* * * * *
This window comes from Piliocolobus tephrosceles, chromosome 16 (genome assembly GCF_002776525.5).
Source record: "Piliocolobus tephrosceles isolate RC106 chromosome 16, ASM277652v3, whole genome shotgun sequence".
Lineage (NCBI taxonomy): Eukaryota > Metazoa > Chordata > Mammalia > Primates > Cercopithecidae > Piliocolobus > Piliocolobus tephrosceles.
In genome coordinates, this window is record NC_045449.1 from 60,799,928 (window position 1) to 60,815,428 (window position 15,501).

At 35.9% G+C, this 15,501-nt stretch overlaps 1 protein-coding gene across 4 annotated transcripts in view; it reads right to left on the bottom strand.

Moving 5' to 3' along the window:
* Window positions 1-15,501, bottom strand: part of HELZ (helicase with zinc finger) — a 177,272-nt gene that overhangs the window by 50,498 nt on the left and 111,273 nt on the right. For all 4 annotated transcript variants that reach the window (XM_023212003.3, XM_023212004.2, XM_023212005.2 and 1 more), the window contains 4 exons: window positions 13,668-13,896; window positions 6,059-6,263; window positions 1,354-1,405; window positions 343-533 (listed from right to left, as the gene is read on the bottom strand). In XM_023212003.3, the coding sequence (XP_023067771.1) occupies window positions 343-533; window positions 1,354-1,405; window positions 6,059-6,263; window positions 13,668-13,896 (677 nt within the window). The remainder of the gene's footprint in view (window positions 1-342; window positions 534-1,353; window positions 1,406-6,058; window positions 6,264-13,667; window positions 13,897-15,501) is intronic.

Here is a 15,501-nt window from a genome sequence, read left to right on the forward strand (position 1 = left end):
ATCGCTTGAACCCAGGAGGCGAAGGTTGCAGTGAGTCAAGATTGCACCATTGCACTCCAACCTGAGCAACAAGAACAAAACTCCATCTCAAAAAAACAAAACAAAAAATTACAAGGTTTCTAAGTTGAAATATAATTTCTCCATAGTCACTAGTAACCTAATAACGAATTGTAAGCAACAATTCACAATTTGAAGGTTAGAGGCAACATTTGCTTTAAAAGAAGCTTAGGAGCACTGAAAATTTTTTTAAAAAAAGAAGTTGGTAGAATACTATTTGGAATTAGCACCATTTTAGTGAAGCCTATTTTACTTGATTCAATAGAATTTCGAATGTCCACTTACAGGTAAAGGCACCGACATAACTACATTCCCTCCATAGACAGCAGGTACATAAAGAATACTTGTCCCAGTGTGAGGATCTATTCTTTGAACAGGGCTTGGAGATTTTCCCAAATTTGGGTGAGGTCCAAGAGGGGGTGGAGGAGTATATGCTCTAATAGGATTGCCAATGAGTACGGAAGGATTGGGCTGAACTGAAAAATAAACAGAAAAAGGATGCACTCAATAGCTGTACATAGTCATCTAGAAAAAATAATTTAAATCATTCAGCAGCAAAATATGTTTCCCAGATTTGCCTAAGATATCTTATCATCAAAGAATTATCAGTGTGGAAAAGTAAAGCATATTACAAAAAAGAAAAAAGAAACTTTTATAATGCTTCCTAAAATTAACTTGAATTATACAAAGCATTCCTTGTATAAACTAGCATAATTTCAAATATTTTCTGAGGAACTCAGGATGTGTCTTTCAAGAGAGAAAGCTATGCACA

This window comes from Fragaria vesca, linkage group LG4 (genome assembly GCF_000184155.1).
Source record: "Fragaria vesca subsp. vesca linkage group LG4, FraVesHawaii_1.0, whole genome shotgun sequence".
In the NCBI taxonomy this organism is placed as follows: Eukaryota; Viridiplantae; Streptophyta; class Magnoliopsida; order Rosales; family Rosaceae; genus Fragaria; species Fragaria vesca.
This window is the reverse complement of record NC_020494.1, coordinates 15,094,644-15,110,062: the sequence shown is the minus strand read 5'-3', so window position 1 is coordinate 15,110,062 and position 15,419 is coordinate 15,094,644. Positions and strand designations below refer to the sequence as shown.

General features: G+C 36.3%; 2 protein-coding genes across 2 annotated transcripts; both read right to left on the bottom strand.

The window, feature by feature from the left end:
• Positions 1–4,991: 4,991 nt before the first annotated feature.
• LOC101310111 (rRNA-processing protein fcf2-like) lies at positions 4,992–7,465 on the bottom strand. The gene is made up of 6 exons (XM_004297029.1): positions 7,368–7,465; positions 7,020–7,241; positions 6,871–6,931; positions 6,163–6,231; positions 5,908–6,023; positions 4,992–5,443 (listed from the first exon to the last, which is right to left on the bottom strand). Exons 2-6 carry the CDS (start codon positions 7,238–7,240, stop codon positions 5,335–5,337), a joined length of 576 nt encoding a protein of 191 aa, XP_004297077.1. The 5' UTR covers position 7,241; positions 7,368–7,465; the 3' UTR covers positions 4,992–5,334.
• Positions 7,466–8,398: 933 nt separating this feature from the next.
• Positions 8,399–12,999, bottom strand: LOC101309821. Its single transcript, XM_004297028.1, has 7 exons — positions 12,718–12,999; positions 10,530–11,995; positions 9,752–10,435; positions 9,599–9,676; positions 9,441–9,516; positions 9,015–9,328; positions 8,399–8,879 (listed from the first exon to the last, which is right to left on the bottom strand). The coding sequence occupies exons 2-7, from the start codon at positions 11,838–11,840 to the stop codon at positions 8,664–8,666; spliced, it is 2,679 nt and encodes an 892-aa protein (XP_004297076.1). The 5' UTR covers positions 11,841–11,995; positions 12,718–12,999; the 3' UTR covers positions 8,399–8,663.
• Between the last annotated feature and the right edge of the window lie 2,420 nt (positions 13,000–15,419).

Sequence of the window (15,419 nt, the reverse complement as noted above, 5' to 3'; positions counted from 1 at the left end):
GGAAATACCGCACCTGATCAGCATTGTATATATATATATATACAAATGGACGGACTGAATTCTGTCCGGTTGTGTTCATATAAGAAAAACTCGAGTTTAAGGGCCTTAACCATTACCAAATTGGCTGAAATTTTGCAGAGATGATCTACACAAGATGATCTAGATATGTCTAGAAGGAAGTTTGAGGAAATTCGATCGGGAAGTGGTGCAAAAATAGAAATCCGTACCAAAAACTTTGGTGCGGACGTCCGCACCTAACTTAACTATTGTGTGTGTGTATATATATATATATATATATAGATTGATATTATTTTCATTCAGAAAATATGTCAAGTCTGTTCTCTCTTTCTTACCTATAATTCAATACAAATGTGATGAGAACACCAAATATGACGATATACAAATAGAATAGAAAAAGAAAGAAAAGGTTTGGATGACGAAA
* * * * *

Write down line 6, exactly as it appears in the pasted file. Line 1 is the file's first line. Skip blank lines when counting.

Moving 5' to 3' along the window: